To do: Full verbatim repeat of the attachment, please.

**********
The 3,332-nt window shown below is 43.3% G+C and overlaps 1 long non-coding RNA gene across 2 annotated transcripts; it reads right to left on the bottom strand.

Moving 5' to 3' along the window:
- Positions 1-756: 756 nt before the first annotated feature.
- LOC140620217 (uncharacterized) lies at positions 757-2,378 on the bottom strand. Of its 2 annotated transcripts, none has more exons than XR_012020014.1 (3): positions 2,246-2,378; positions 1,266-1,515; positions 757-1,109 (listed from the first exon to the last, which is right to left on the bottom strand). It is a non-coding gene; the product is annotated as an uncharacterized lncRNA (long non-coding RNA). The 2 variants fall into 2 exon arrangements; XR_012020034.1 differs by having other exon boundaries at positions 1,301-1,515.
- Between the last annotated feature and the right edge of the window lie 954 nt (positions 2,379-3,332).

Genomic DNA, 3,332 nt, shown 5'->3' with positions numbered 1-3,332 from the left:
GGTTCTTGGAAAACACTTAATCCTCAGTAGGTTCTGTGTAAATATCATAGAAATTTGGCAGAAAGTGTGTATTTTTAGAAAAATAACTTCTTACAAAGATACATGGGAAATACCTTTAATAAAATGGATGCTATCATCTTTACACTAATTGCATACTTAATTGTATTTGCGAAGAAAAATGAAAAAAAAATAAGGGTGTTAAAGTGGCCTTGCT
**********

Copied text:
The 3,332-nt window shown below is 43.3% G+C and overlaps 1 long non-coding RNA gene across 2 annotated transcripts; it reads right to left on the bottom strand.

Moving 5' to 3' along the window:
- Positions 1-756: 756 nt before the first annotated feature.
- LOC140620217 (uncharacterized) lies at positions 757-2,378 on the bottom strand. Of its 2 annotated transcripts, none has more exons than XR_012020014.1 (3): positions 2,246-2,378; positions 1,266-1,515; positions 757-1,109 (listed from the first exon to the last, which is right to left on the bottom strand). It is a non-coding gene; the product is annotated as an uncharacterized lncRNA (long non-coding RNA). The 2 variants fall into 2 exon arrangements; XR_012020034.1 differs by having other exon boundaries at positions 1,301-1,515.
- Between the last annotated feature and the right edge of the window lie 954 nt (positions 2,379-3,332).

Genomic DNA, 3,332 nt, shown 5'->3' with positions numbered 1-3,332 from the left:
GGTTCTTGGAAAACACTTAATCCTCAGTAGGTTCTGTGTAAATATCATAGAAATTTGGCAGAAAGTGTGTATTTTTAGAAAAATAACTTCTTACAAAGATACATGGGAAATACCTTTAATAAAATGGATGCTATCATCTTTACACTAATTGCATACTTAATTGTATTTGCGAAGAAAAATGAAAAAAAAATAAGGGTGTTAAAGTGGCCTTGCT